From The Print Section :: Page 59

  • Yellow Springs Art on the Lawn celebrates 30 years

    West Freeman browsed the handcrafted pottery of Dick Overman of Cincinnati with his mother, Barbara, at last year’s Art on the Lawn. This year’s art fair, 10 a.m. to 5 p.m. on Saturday, Aug. 10, is Village Artisan’s 30th annual. (Photo by Suzanne Szempruch)

    The first Village Artisans invitational art show 30 years ago wasn’t on a lawn, but in a yard — King’s Yard to be exact. “Art in the Yard” featured the work of about eight local artists, along with some folk music, and was more exhibition than art sale.

  • Yellow Springs villagers seek answers over death

    According to friends who knew him well, Paul E. Schenck was a complicated man. And the circumstances under which he died last week in a gun fight at his home on High Street are no less complex.

  • Antioch College Farm conditionally approved for continued operations

    After hearing from many concerned neighbors at their Aug. 5 meeting, Village Council members unanimously voted to allow Antioch College to create a farm on its property as a conditional rather than permitted use.

  • Martha Benham

    Martha Elisabeth (Anderson) Benham of Springfield went to be with the Lord on Aug. 6. She passed away peacefully at the age of 93 with her family near in the Hospice of Cincinnati in Blue Ash, Ohio. Martha was born on Dec. 1, 1919 in Cedarville to Dr. Leo Anderson D.V.M. and Martha (Knott) Anderson. […]

  • Thelma Phillips

    Thelma F. (Baker) Phillips of Yellow Springs passed away peacefully with family by her side at Friends Care Community on Saturday, Aug. 10. She was 83. Thelma was born on July 6, 1930 to the late Vernon and Edith (Harvey) Baker in Christiansburg. She was a graduate of Springfield High School in 1949. Soon after […]

  • T-ball finale — Love for the sport, and one another

    It was a dark and stormy day: blustering thunder boomed in the Miami Valley, and anxious parents of dedicated t-ballers worried: would t-ball happen that evening? The concern was acute: it was t-ball trophy night, the blowout ballgame/wiener roast/celebration of what we’d done that is held at the end of the t-ball season each summer. […]

  • Get by with a little help from my Friends

    Family, friends and community members filled up the Mills Lawn gym Saturday evening for the annual concert by Friends Music Camp staff and campers.

  • Mosquitos net vigilance of Yellow Springs villagers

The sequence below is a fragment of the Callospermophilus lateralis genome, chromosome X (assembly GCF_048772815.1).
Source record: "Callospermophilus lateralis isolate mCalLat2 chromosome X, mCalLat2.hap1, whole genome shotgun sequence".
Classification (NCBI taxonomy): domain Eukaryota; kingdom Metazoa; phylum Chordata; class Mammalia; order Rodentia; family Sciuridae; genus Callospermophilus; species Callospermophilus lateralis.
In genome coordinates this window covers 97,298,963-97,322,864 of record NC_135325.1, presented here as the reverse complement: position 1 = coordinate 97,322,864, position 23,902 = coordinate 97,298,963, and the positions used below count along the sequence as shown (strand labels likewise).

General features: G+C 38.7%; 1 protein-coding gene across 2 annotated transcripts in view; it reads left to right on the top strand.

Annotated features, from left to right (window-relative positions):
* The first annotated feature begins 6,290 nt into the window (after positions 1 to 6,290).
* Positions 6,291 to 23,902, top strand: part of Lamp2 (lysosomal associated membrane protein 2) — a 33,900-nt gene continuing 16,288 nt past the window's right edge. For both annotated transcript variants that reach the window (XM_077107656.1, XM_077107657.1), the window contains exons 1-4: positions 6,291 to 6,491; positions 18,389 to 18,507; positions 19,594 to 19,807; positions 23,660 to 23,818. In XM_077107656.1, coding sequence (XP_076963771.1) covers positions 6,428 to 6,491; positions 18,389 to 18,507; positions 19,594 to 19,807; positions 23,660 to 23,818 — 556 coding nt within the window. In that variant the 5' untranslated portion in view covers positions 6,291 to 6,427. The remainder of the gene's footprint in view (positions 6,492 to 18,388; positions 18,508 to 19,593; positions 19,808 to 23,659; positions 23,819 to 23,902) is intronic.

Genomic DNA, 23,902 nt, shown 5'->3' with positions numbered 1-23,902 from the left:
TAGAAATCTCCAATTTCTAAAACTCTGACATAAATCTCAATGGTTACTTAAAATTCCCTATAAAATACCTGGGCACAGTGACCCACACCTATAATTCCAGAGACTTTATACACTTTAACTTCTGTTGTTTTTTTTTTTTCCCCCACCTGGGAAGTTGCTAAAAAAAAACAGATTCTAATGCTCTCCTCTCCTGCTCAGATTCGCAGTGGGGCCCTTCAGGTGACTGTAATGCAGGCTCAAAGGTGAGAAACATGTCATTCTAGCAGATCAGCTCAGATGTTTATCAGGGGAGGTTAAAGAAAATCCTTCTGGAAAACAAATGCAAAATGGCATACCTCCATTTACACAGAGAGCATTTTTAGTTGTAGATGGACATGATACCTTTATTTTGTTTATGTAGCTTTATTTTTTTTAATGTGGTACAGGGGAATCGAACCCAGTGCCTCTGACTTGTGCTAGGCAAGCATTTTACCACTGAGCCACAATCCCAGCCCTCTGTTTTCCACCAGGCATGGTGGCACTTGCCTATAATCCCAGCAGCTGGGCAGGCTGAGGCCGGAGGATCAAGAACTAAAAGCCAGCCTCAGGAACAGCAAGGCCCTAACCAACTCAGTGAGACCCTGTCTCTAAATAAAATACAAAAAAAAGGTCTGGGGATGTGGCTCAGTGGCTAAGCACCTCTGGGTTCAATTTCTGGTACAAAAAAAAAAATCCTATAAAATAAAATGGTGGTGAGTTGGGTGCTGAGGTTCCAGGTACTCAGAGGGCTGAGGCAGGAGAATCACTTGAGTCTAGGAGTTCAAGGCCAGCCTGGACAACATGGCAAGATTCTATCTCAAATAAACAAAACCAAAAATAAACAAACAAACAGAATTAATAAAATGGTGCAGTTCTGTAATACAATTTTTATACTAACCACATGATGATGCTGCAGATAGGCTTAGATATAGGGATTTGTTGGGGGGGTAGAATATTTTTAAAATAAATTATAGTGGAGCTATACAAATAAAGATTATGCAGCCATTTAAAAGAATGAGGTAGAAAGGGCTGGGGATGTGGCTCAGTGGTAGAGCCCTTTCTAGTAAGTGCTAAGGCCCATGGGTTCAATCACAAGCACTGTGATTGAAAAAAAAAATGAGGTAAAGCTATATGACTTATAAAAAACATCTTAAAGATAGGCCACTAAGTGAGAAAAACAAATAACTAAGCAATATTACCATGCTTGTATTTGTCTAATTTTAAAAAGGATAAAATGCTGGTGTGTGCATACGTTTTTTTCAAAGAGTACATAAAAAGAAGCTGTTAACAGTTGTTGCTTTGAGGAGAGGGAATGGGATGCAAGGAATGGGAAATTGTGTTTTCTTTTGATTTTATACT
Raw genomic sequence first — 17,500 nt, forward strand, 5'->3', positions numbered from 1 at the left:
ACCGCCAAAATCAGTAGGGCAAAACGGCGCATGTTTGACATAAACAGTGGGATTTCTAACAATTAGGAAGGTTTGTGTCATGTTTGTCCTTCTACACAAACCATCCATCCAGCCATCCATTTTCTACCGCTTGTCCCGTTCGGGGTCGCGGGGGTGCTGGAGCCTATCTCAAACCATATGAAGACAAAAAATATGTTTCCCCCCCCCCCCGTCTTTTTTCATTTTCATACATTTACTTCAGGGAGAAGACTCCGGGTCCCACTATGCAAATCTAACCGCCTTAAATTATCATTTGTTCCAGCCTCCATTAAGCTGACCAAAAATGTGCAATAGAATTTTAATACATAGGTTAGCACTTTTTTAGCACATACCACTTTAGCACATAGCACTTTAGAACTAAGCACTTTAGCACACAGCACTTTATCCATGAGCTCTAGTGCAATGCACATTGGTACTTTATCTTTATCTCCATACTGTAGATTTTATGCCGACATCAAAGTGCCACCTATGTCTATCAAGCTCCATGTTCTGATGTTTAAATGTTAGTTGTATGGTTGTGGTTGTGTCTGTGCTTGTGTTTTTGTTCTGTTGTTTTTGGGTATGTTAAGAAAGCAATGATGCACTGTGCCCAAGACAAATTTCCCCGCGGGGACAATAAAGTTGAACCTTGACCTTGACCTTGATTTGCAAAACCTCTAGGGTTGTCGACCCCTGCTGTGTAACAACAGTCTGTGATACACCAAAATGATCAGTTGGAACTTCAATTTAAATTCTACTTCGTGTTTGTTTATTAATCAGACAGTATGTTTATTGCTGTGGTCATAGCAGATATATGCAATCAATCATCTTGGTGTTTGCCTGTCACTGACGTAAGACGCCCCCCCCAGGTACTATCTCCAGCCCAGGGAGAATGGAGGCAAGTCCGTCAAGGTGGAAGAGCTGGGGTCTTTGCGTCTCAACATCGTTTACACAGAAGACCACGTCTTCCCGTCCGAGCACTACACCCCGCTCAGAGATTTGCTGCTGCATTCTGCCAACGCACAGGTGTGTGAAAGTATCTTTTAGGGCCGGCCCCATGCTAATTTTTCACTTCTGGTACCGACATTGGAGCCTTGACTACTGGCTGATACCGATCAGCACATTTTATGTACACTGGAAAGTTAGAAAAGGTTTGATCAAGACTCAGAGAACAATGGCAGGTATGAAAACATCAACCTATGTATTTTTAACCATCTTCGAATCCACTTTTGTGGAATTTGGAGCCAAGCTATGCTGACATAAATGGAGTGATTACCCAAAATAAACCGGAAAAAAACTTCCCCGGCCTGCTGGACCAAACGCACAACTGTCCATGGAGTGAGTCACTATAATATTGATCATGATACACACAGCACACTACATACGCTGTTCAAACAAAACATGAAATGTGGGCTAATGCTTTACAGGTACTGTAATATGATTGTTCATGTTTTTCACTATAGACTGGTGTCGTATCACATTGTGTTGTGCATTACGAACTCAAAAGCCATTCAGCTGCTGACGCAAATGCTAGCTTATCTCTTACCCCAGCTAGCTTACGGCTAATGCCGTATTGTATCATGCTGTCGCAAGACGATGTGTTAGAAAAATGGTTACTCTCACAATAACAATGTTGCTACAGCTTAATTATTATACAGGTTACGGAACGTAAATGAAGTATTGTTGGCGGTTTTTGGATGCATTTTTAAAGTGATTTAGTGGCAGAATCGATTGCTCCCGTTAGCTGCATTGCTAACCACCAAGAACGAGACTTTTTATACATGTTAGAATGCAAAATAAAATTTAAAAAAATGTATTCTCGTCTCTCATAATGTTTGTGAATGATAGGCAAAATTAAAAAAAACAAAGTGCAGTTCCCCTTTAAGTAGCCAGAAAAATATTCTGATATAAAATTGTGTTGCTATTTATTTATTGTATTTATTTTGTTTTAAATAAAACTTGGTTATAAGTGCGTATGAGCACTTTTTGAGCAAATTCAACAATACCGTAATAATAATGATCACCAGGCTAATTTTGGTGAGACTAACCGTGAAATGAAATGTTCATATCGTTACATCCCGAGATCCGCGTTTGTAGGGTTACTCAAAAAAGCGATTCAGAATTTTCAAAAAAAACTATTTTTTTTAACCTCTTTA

Assistant professor of biomedical science Savitha Krishna, right, and Antioch student Diana Harvey sampled the water at Ellis Pond this week in search of the larvae and pupae of mosquitoes that may carry the West Nile Virus. The Antioch biology class is working with the Green Environmental Coalition and Greene County Combined Health District to monitor and control the spread of mosquitoes in the village to prevent the potentially-dangerous illness. (Photo by Megan Bachman)

    At a house along Livermore Street last week, the mosquitoes were so dense that the Aedes species — typically only active in the evenings — were out during the day in search of a blood meal.

  • Sculptors go for the bronze in the Yellow Springs Experience

    Local sculptor Brian Maughan is one of four artists selected for the Yellow Springs Experience: National Bronze Symposium, Oct. 13–26 on the Antioch campus. Last week at his home studio on N. Walnut Street, Maughan worked on preliminary sketches for one of the four contemporary bronze sculptures he will create during the two-week symposium. Later the 12 completed pieces will be erected as part of a downtown sculpture trail. (Photo by Megan Bachman)

    An ancient method of casting bronze sculpture that was revived 90 years ago at Antioch College is returning to the campus and community.

  • Late night High Street shootout ends in Yellow Springs resident’s death

    The village was on high alert late Tuesday night as most of Greene County’s police firepower converged in Yellow Springs to back up local police in a shootout with a local man.

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